Newcastle is a bloody great city, and The Monochrome Set always get a particularly raucous welcome when we visit, so it was a pleasure to be back this weekend, despite the rain.
The dramatic curved roof and clock of Newcastle railway station, which was opened in 1950.
In Simon Jenkins’ Britain’s 100 Best Railway Stations, the station was one of only ten to be awarded five stars. I’m rather chuffed to say that one of my photos of Hebden Bridge is also included in this excellent book.
Looking across the Tyne to Gateshead.
Crossing the Gateshead Millennium Bridge, a pedestrian and cyclist tilt bridge spanning the River Tyne which opened in 2001,
Designed by architect WilkinsonEyre and structural engineer Gifford, the bridge is sometimes referred to as the ‘Blinking Eye Bridge’ or the ‘Winking Eye Bridge’ due to its shape and its tilting method.
The Baltic Centre for Contemporary Art can be seen in the background. A converted flour mill, it opened in 2002.
We were back playing the fabulous Cluny venue, which occupies a former flax spinning mill. Located opposite is the Ship Inn, which serves fine vegan food and top notch ales.
The venue and pub lie in the shadow of a high viaduct.
The metal and glass facade of Northumbria University.
Northumbria.info has the story of this Rolex building:
This impressive building on Blackett Street, Newcastle, was commissioned by Thomas Cooke who engaged a young architect, James Cackett, to “design a new building of elegant proportions”. Northern Goldsmiths was started in 1892 by Thomas Cooke, a Northumbrian worthy, and has grown into one of the major jewellery groups in Britain.
In 1932 the Company installed the golden clocks at the Blackett Street and Westgate Road shops, each of them finished in 24ct gold leaf, they are over fourteen and a half feet in height and weigh one and a half tons.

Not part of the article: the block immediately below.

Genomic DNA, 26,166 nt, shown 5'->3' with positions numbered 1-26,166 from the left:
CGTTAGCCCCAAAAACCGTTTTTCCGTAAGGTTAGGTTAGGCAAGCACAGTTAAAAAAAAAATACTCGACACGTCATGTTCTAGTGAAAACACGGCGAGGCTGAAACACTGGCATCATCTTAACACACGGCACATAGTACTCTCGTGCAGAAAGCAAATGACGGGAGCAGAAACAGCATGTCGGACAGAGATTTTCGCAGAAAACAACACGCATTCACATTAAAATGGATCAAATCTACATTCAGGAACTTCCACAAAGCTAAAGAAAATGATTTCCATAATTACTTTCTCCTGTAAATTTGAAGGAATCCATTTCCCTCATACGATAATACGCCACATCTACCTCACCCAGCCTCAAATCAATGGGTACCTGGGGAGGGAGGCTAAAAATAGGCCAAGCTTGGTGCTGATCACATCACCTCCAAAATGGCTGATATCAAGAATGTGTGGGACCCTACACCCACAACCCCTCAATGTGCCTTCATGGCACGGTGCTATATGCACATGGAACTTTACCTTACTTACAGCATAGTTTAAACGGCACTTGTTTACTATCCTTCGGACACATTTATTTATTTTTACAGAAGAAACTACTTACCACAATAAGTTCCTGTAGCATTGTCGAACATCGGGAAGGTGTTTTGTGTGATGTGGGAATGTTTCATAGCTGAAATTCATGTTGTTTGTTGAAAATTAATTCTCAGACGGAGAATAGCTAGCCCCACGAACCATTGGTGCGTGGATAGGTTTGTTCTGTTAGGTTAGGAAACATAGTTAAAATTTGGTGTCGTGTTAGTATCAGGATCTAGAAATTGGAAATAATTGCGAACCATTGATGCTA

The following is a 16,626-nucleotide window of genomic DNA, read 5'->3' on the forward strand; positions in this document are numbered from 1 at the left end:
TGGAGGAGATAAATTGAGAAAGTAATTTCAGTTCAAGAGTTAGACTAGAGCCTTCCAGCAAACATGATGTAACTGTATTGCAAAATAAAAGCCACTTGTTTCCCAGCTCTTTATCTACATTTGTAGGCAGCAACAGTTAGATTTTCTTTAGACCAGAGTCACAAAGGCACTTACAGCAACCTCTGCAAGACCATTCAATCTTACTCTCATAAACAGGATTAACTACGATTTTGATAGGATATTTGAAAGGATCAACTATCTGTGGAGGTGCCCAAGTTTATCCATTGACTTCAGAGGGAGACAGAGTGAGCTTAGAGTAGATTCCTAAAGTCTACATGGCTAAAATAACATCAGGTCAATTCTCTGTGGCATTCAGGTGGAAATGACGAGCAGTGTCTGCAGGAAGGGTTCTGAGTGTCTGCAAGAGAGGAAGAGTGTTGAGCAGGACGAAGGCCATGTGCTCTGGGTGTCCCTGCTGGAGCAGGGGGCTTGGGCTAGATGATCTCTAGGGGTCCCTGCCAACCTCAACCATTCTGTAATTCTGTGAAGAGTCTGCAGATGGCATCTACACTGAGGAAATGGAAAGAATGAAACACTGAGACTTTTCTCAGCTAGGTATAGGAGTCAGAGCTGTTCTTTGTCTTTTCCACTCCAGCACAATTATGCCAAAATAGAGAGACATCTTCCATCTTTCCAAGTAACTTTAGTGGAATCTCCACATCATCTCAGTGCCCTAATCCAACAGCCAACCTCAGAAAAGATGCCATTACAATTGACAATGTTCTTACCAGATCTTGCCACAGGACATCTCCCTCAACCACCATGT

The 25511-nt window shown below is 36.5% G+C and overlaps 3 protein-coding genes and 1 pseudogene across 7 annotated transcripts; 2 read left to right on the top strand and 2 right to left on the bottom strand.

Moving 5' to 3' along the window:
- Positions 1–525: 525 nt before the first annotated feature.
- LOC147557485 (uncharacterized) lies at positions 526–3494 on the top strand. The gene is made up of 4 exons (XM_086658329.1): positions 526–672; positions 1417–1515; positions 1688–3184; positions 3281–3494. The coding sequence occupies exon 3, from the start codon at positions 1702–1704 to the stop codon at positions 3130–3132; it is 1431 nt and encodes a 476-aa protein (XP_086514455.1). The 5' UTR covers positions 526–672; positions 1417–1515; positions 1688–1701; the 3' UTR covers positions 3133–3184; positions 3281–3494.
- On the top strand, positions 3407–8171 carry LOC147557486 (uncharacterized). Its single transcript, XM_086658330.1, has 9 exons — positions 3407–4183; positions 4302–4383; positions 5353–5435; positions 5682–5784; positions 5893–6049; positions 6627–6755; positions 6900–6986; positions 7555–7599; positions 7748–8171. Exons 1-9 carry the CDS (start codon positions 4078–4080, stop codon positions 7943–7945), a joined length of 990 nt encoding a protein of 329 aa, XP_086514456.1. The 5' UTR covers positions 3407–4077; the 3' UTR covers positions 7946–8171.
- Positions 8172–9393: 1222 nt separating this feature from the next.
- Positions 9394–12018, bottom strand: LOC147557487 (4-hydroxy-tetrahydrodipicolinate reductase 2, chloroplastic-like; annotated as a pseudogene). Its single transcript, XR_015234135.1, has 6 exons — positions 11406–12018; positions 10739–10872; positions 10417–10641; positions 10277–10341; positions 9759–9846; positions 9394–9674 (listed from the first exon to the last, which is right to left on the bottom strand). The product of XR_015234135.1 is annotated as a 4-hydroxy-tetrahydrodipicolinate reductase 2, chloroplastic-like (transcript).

Each clock is surmounted by a “life size” golden lady, based on the figure of Venus, whose outstretched arms symbolise progress. The clock outside the Blackett Street branch soon became a recognised meeting place in the city centre, in a tradition that dates back to World War II, when servicemen and their sweethearts met there. It still remains a landmark in Newcastle today.
I stopped off to meet an old friend in the early hours at the Nitehawks bar before heading back to the hotel in the rain.
Newcastle’s iconic High Level Bridge, a road and railway bridge spanning the River Tyne between Newcastle upon Tyne and Gateshead.
Designed by Robert Stephenson to form a rail link towards Scotland, the bridge was officially opened by Queen Victoria in 1849. It also graces the cover of the 1970 prog rock album,”Five Bridges” by The Nice.
At the time there were five bridges spanning the Tyne, but two more have subsequently been built.
The still-operational Newcastle Swing Bridge, a Grade II* listed structure opened in 15 June 1876.
The distinctive, high tech home of Sage Gateshead, concert venue and centre for musical education, which opened in 2004.
*All photos taken on the astonishing Huawei P30 Pro phone – it’s so good that I’ve started leaving my full frame camera at home for night shots!
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